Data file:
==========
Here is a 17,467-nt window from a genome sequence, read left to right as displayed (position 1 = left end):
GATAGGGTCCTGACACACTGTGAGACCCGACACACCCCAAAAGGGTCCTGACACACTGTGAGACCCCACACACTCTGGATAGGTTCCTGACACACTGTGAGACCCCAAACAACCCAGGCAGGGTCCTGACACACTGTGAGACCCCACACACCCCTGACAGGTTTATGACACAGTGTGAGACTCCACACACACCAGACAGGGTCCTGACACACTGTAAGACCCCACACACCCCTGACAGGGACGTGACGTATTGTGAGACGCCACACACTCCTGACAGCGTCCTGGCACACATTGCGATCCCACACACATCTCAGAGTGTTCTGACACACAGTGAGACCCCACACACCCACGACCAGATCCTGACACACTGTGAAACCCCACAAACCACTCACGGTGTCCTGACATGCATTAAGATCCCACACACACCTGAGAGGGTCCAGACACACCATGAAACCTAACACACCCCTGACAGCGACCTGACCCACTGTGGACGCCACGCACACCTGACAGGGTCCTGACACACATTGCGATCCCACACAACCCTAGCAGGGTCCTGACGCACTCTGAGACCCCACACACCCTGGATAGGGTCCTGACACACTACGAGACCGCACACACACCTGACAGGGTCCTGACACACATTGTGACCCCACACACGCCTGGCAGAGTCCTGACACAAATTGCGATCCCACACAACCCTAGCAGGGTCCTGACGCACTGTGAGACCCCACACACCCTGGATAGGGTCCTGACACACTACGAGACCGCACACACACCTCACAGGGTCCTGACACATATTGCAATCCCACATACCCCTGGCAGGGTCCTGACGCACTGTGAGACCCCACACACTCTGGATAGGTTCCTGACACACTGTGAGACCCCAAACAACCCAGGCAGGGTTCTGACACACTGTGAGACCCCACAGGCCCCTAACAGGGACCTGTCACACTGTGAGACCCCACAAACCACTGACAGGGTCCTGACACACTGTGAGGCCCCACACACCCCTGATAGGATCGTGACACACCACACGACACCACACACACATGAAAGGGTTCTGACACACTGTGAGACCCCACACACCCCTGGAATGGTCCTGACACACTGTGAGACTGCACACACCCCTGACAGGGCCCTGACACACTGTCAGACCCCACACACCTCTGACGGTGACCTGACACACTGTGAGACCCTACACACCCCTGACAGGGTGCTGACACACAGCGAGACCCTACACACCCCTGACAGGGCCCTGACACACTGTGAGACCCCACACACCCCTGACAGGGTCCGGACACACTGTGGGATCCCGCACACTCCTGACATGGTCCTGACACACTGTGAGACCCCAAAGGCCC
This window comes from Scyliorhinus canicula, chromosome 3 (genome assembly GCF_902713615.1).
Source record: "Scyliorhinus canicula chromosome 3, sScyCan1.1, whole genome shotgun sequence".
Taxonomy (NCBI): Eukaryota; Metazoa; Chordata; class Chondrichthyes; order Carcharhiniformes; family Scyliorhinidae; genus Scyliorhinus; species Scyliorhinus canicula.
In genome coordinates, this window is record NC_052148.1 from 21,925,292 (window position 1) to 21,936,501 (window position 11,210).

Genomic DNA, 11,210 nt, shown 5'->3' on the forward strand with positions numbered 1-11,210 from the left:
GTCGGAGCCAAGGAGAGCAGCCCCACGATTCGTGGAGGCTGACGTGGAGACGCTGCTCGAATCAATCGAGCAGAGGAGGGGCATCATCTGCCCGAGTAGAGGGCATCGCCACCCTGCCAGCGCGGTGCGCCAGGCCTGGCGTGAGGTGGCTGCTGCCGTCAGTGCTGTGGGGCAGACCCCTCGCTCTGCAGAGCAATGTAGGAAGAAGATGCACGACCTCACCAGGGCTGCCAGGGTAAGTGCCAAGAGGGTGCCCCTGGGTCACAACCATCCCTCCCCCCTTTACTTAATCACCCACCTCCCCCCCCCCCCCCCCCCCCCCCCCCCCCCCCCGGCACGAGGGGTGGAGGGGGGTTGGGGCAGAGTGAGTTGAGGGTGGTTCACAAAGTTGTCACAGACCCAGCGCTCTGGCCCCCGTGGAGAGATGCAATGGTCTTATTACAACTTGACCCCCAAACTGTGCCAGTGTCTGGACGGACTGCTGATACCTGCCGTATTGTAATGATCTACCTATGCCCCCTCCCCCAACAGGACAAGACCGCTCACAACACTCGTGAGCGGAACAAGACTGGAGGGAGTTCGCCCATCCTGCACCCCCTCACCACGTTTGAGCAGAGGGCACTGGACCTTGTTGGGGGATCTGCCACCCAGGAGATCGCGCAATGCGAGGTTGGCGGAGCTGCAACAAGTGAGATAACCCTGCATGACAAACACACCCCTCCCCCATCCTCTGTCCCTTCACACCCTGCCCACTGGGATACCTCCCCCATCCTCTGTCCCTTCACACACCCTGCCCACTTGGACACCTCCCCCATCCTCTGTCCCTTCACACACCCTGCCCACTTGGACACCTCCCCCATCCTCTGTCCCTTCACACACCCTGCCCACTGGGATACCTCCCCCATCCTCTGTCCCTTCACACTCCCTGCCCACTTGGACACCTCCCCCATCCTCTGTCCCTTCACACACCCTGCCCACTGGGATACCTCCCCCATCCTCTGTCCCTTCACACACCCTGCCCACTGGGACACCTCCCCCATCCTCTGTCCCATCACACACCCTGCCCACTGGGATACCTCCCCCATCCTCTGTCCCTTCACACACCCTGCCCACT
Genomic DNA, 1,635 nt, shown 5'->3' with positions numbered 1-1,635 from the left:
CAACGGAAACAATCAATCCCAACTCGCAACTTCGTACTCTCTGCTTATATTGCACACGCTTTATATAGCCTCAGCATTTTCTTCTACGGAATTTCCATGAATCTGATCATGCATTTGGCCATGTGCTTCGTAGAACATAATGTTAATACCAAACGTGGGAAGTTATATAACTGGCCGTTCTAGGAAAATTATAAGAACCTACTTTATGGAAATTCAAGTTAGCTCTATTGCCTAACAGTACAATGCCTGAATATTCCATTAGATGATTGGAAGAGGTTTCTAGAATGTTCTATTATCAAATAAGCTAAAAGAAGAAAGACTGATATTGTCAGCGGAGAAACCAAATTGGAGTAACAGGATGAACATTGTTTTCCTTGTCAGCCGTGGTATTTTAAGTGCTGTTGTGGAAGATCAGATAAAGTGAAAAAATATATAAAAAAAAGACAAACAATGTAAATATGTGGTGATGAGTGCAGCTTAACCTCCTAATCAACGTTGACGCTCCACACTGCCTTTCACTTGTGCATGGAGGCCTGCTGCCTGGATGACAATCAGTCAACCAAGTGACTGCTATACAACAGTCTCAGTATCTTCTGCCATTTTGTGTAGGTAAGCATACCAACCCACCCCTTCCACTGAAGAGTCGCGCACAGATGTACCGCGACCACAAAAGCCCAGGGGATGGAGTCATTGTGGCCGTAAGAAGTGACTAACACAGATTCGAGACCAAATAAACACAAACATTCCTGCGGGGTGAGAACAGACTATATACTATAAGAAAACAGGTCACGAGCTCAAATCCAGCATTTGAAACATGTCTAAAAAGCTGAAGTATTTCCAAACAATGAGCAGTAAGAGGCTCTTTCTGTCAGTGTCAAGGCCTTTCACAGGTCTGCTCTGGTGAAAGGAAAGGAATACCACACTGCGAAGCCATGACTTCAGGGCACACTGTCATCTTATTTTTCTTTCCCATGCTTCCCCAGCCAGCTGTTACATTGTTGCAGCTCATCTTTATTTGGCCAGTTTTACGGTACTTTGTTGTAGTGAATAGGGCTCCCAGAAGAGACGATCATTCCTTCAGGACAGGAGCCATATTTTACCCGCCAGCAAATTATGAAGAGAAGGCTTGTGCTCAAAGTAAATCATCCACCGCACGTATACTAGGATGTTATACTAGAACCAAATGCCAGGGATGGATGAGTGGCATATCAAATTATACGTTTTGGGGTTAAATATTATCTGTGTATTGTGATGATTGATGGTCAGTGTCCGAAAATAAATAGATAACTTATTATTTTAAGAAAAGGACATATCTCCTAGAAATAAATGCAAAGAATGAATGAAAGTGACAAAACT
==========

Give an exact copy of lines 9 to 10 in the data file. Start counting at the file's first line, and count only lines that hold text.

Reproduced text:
Genomic DNA, 1,635 nt, shown 5'->3' with positions numbered 1-1,635 from the left:
CAACGGAAACAATCAATCCCAACTCGCAACTTCGTACTCTCTGCTTATATTGCACACGCTTTATATAGCCTCAGCATTTTCTTCTACGGAATTTCCATGAATCTGATCATGCATTTGGCCATGTGCTTCGTAGAACATAATGTTAATACCAAACGTGGGAAGTTATATAACTGGCCGTTCTAGGAAAATTATAAGAACCTACTTTATGGAAATTCAAGTTAGCTCTATTGCCTAACAGTACAATGCCTGAATATTCCATTAGATGATTGGAAGAGGTTTCTAGAATGTTCTATTATCAAATAAGCTAAAAGAAGAAAGACTGATATTGTCAGCGGAGAAACCAAATTGGAGTAACAGGATGAACATTGTTTTCCTTGTCAGCCGTGGTATTTTAAGTGCTGTTGTGGAAGATCAGATAAAGTGAAAAAATATATAAAAAAAAGACAAACAATGTAAATATGTGGTGATGAGTGCAGCTTAACCTCCTAATCAACGTTGACGCTCCACACTGCCTTTCACTTGTGCATGGAGGCCTGCTGCCTGGATGACAATCAGTCAACCAAGTGACTGCTATACAACAGTCTCAGTATCTTCTGCCATTTTGTGTAGGTAAGCATACCAACCCACCCCTTCCACTGAAGAGTCGCGCACAGATGTACCGCGACCACAAAAGCCCAGGGGATGGAGTCATTGTGGCCGTAAGAAGTGACTAACACAGATTCGAGACCAAATAAACACAAACATTCCTGCGGGGTGAGAACAGACTATATACTATAAGAAAACAGGTCACGAGCTCAAATCCAGCATTTGAAACATGTCTAAAAAGCTGAAGTATTTCCAAACAATGAGCAGTAAGAGGCTCTTTCTGTCAGTGTCAAGGCCTTTCACAGGTCTGCTCTGGTGAAAGGAAAGGAATACCACACTGCGAAGCCATGACTTCAGGGCACACTGTCATCTTATTTTTCTTTCCCATGCTTCCCCAGCCAGCTGTTACATTGTTGCAGCTCATCTTTATTTGGCCAGTTTTACGGTACTTTGTTGTAGTGAATAGGGCTCCCAGAAGAGACGATCATTCCTTCAGGACAGGAGCCATATTTTACCCGCCAGCAAATTATGAAGAGAAGGCTTGTGCTCAAAGTAAATCATCCACCGCACGTATACTAGGATGTTATACTAGAACCAAATGCCAGGGATGGATGAGTGGCATATCAAATTATACGTTTTGGGGTTAAATATTATCTGTGTATTGTGATGATTGATGGTCAGTGTCCGAAAATAAATAGATAACTTATTATTTTAAGAAAAGGACATATCTCCTAGAAATAAATGCAAAGAATGAATGAAAGTGACAAAACT